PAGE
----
Series: Revenants #1
Published by HarperTeen on May 10th 2011
In the City of Lights, two star-crossed lovers battle a fate that is destined to tear them apart again and again for eternity.
When Kate Mercier's parents die in a tragic car accident, she leaves her life--and memories--behind to live with her grandparents in Paris. For Kate, the only way to survive her pain is escaping into the world of books and Parisian art. Until she meets Vincent.
Mysterious, charming, and devastatingly handsome, Vincent threatens to melt the ice around Kate's guarded heart with just his smile. As she begins to fall in love with Vincent, Kate discovers that he's a revenant--an undead being whose fate forces him to sacrifice himself over and over again to save the lives of others. Vincent and those like him are bound in a centuries-old war against a group of evil revenants who exist only to murder and betray. Kate soon realizes that if she follows her heart, she may never be safe again.
Die for Me had a lot of ups and downs. When it was up, I could not put the book down. When it went down, I struggled in not throwing the book across the room. The book centers on Kate and the somewhat mysterious Vincent. After an incident in which Kate has a near death experience, her life quickly becomes interwoven with his… and the romance follows shortly after.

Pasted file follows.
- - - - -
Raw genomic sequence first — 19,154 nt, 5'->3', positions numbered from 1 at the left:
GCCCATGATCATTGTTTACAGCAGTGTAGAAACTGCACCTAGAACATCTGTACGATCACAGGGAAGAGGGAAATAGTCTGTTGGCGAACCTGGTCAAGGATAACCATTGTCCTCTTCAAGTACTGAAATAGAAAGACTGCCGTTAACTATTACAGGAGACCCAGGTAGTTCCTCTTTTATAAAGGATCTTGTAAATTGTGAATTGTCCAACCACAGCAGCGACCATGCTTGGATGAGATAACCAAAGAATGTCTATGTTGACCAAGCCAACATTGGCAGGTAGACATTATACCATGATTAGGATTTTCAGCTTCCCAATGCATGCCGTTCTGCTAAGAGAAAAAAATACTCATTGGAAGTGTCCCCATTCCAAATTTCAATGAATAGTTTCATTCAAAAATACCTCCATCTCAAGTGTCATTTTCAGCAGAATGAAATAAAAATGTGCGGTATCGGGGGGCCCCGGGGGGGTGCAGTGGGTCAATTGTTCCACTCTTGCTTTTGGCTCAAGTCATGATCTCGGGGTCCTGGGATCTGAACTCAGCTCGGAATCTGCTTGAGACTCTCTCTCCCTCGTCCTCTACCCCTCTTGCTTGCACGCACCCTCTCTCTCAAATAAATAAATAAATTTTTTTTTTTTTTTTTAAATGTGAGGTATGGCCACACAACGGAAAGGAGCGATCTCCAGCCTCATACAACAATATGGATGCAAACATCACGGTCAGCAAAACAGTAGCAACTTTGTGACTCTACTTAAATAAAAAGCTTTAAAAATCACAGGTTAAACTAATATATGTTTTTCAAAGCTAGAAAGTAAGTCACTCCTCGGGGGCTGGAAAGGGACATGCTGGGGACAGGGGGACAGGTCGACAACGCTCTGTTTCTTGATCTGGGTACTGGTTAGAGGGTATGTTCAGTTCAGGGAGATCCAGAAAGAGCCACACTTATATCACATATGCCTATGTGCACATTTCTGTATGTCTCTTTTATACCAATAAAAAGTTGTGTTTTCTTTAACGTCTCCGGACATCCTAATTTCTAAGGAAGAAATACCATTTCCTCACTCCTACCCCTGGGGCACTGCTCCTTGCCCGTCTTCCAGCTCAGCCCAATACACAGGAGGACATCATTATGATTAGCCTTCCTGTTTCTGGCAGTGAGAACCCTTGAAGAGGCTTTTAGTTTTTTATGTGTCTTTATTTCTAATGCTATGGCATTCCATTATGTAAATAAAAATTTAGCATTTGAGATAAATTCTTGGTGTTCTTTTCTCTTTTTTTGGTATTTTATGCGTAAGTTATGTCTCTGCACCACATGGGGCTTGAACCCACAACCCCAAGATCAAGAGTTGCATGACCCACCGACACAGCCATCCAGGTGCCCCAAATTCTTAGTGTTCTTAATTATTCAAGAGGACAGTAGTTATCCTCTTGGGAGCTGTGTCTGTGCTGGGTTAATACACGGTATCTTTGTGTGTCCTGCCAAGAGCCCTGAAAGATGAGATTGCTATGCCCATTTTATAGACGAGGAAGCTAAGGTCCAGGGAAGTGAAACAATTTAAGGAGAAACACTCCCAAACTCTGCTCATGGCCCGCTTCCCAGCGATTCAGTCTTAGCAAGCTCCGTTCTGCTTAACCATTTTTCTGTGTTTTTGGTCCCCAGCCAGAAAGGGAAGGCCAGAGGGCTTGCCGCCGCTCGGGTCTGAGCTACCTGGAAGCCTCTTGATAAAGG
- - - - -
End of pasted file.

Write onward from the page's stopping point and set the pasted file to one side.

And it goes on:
Die for Me, as a whole, was pretty fabulous. Plum's creativity for the Revenants was awe inspiring. Yes, I know it is a part of folklore. But still, it was the first book that I have read about them so I was pretty impressed. For those of you who have not heard of the Revenants. They are simply a mix of this. A sprinkle of that. And I ate up every detail, every description. The same can be said for Kate, Vincent, and the rag-tag group of secondary characters.
However, despite how much I loved all of this, in the back of my mind, I just could not shake the Twilightesque feeling that Die for Me gives off. The constant compassion of Revenants to Vampires. (Which to be fair, I can forgive a little. There is somewhat of a similarity there.) The personality resemblance of certain characters. Even the dialogue in certain instances felt too familiar for comfort. Making the whole situation just a bit much.
Die for Me, while having some flaws, was an exceptional read. Plum's concept is refreshing and kept my attention. I only wish that Plum had given more emphasis to what the Revenants were rather than what they were not. I believe that if the constant comparison between Revenants and Vampires had been left out, then I probably would have not felt the novel to be so Twilightesque. And probably would have enjoyed my Die for Me experience a lot more.